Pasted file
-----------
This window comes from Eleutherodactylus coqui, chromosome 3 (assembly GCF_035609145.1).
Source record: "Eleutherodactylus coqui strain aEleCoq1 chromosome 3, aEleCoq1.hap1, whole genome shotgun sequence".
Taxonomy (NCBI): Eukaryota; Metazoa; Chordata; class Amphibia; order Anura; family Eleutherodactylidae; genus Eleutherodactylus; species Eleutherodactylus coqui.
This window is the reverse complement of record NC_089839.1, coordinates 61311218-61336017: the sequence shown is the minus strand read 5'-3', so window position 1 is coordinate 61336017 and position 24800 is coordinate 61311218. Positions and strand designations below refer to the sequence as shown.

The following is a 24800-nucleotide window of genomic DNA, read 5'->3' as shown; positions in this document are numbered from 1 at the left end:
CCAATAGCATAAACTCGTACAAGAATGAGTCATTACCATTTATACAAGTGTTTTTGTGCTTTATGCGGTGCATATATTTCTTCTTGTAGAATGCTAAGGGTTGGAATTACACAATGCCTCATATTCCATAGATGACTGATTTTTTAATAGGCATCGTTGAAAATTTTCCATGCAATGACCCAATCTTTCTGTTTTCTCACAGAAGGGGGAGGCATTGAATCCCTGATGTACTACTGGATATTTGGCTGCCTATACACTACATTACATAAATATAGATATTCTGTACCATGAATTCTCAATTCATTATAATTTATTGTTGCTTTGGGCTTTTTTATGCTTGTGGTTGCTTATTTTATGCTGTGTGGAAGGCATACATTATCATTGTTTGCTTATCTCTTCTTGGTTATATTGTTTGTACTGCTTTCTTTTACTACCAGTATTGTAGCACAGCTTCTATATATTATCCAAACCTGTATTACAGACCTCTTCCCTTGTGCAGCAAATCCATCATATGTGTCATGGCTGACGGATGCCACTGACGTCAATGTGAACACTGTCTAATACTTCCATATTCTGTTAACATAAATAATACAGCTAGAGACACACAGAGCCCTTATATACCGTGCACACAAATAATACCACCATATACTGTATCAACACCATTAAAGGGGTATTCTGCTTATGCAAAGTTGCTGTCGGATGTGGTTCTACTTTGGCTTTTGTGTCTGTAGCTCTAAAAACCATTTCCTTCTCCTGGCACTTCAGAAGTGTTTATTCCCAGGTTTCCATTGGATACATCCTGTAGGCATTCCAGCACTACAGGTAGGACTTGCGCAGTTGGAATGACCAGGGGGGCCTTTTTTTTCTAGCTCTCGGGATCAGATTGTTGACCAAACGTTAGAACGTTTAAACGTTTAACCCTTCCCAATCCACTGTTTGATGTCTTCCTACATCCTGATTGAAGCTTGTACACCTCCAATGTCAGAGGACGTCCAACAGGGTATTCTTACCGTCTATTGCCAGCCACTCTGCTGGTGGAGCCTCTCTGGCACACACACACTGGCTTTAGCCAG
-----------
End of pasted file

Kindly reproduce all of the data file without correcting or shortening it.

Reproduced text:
This window comes from Eleutherodactylus coqui, chromosome 3 (assembly GCF_035609145.1).
Source record: "Eleutherodactylus coqui strain aEleCoq1 chromosome 3, aEleCoq1.hap1, whole genome shotgun sequence".
Taxonomy (NCBI): Eukaryota; Metazoa; Chordata; class Amphibia; order Anura; family Eleutherodactylidae; genus Eleutherodactylus; species Eleutherodactylus coqui.
This window is the reverse complement of record NC_089839.1, coordinates 61311218-61336017: the sequence shown is the minus strand read 5'-3', so window position 1 is coordinate 61336017 and position 24800 is coordinate 61311218. Positions and strand designations below refer to the sequence as shown.

The following is a 24800-nucleotide window of genomic DNA, read 5'->3' as shown; positions in this document are numbered from 1 at the left end:
CCAATAGCATAAACTCGTACAAGAATGAGTCATTACCATTTATACAAGTGTTTTTGTGCTTTATGCGGTGCATATATTTCTTCTTGTAGAATGCTAAGGGTTGGAATTACACAATGCCTCATATTCCATAGATGACTGATTTTTTAATAGGCATCGTTGAAAATTTTCCATGCAATGACCCAATCTTTCTGTTTTCTCACAGAAGGGGGAGGCATTGAATCCCTGATGTACTACTGGATATTTGGCTGCCTATACACTACATTACATAAATATAGATATTCTGTACCATGAATTCTCAATTCATTATAATTTATTGTTGCTTTGGGCTTTTTTATGCTTGTGGTTGCTTATTTTATGCTGTGTGGAAGGCATACATTATCATTGTTTGCTTATCTCTTCTTGGTTATATTGTTTGTACTGCTTTCTTTTACTACCAGTATTGTAGCACAGCTTCTATATATTATCCAAACCTGTATTACAGACCTCTTCCCTTGTGCAGCAAATCCATCATATGTGTCATGGCTGACGGATGCCACTGACGTCAATGTGAACACTGTCTAATACTTCCATATTCTGTTAACATAAATAATACAGCTAGAGACACACAGAGCCCTTATATACCGTGCACACAAATAATACCACCATATACTGTATCAACACCATTAAAGGGGTATTCTGCTTATGCAAAGTTGCTGTCGGATGTGGTTCTACTTTGGCTTTTGTGTCTGTAGCTCTAAAAACCATTTCCTTCTCCTGGCACTTCAGAAGTGTTTATTCCCAGGTTTCCATTGGATACATCCTGTAGGCATTCCAGCACTACAGGTAGGACTTGCGCAGTTGGAATGACCAGGGGGGCCTTTTTTTTCTAGCTCTCGGGATCAGATTGTTGACCAAACGTTAGAACGTTTAAACGTTTAACCCTTCCCAATCCACTGTTTGATGTCTTCCTACATCCTGATTGAAGCTTGTACACCTCCAATGTCAGAGGACGTCCAACAGGGTATTCTTACCGTCTATTGCCAGCCACTCTGCTGGTGGAGCCTCTCTGGCACACACACACTGGCTTTAGCCAG